Writer Shoshana Leon
Photography by Leevon and Daniel Guerithault
[dropcap]F[/dropcap]or half a century, Chef Vincent Guerithault has used a colorful, deliciously edible palette to create esculent art in his kitchen. This year, the Arizona culinary community is celebrating this “godfather” of Arizona chefs and the 33 years that he’s blazed a gastronomic trail at his acclaimed restaurant, Vincent on Camelback.
Chef Guerithault’s culinary career began in France at age 16 at L’Oustau de Baumaniere in Provence. He then worked at Maxim’s and Fauchon in Paris before moving to Chicago at just 23 years old to be a sous chef at Le Français.
“Arizona wasn’t my first thought when I moved to the U.S.,” said Chef Guerithault. “After three years of cold weather and the blizzard of 1979, I had an opportunity to move west. In 1986, I opened my own restaurant, which is still at the same location today.”
Chef Guerithault is known for his unique ability to marry classic French cooking with Southwestern ingredients.
“I think my style has become more French over the years,” he said. “While I’ve always blended French with Southwestern ingredients, my menu from 25 years ago was more contemporary.
“I’ve enjoyed re-exploring my traditional roots and making things I used to make 50 years ago,” he said.
In addition to Vincent on Camelback, Chef Guerithault shares his passion for food at his Vincent Market Bistro adjacent to the main dining room, and a much-lauded catering business. The popular Camelback Market offers fresh produce, pastries, wine, grilled items and more every Saturday from mid-October through April in the restaurant’s parking lot.
“We’ve been fortunate to have a great staff, the core of which hasn’t really changed in 30 years,” said Chef Guerithault. “My sous chefs when I started the restaurant are still my sous chefs today.
“I certainly can’t take all the credit for our success. My wife has been at the center of it all since day one and she’s led the effort to expand beyond the fine dining restaurant and into our casual bistro and outdoor farmers market. With this, we’re able to attract people who might not have otherwise stepped into the restaurant.”
A True Inspiration
Arizona has many celebrity chefs and award-winning culinary talents, but Chef Guerithault was one of the first, which is why he is known to some as the godfather of Arizona chefs. He has done his part to earn the nickname. He has been a mentor and a friend to many Valley chefs.
Michael Rusconi, chef and owner of Rusconi’s American Kitchen in Paradise Valley, interned with Chef Guerithault for three years.
“Chef Vincent was very kind to invite me to do my internship at his new restaurant in 1986,” said Chef Rusconi. “Not only did he mentor me from a culinary standpoint, but I was also influenced by the way he marketed his restaurant as a chef owner.
“I remember how impactful it was when he greeted his guests from his exhibition kitchen as they entered the restaurant. I have used that same approach at my restaurant with my own exhibition kitchen, and it’s a big part of my success.”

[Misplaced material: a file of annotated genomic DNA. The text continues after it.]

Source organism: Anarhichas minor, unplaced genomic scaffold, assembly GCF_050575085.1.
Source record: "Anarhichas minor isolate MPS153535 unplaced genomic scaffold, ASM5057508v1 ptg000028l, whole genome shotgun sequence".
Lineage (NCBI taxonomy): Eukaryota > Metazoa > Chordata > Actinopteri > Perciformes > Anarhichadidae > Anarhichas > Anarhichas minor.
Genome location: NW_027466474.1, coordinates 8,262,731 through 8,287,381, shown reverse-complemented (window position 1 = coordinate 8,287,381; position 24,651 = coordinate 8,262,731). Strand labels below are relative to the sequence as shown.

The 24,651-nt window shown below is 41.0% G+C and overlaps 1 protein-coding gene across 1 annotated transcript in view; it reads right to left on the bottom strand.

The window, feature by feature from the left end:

Restaurateur Mark Tarbell owns Tarbell’s, The Tavern and The Wine Store just a few miles from Vincent on Camelback, and is also the host of the Emmy award-winning “Plate and Pour” on Arizona PBS. He has enjoyed a long relationship with Chef Guerithault.
“I have known Vincent since I moved here in 1986,” said Chef Tarbell. “When I left The Boulders to open my own restaurant just down the street on Camelback Road, I was frightened and freaking out. He called me 30 days before opening and offered to help in any way. He said that, if I didn’t have enough staff, he would lend me some of his. It was the kindest thing anyone ever did, and it meant a lot to me.”
Barbara Fenzl is former owner of Les Gourmettes Cooking School, cookbook author and host of the PBS series “Savor the Southwest.” In 1984, Fenzl met Chef Guerithault when he became a guest teacher at her cooking school. She and her husband are good friends with the chef and his wife, Leevon.
“Vincent taught me many culinary techniques over the years and showed me ways to economize in the kitchen,” Fenzl said. “His integrity, sincerity and willingness to mentor others hold him up as a true role model. I don’t think I know any other chef who works as hard as Vincent does. He continually comes up with new concepts and has continued success in a very competitive industry.”
Chef Guerithault and Vincent on Camelback have received several notable accolades over the years.
“Vincent was the first Arizona chef to win the prestigious Best Chef Southwest Award from the James Beard Foundation, and he set the standard for all those who followed,” said Fenzl.
“His menus and innovative recipes have influenced restaurants all over the country. He gives back to the community and his example encourages others to do the same. Other chefs look up to him.”
Chef Guerithault appreciates the people who have helped him along the way.
“It’s certainly a great achievement when someone marks 50 years in a career,” he said. “It wasn’t ever easy, but I’m fortunate to have had a lot of support, first from my parents, then from my mentors who helped train me, and now from the many patrons who have turned into friends. Of course, the last 33 years would’ve looked a lot different if it weren’t for my wife and family.”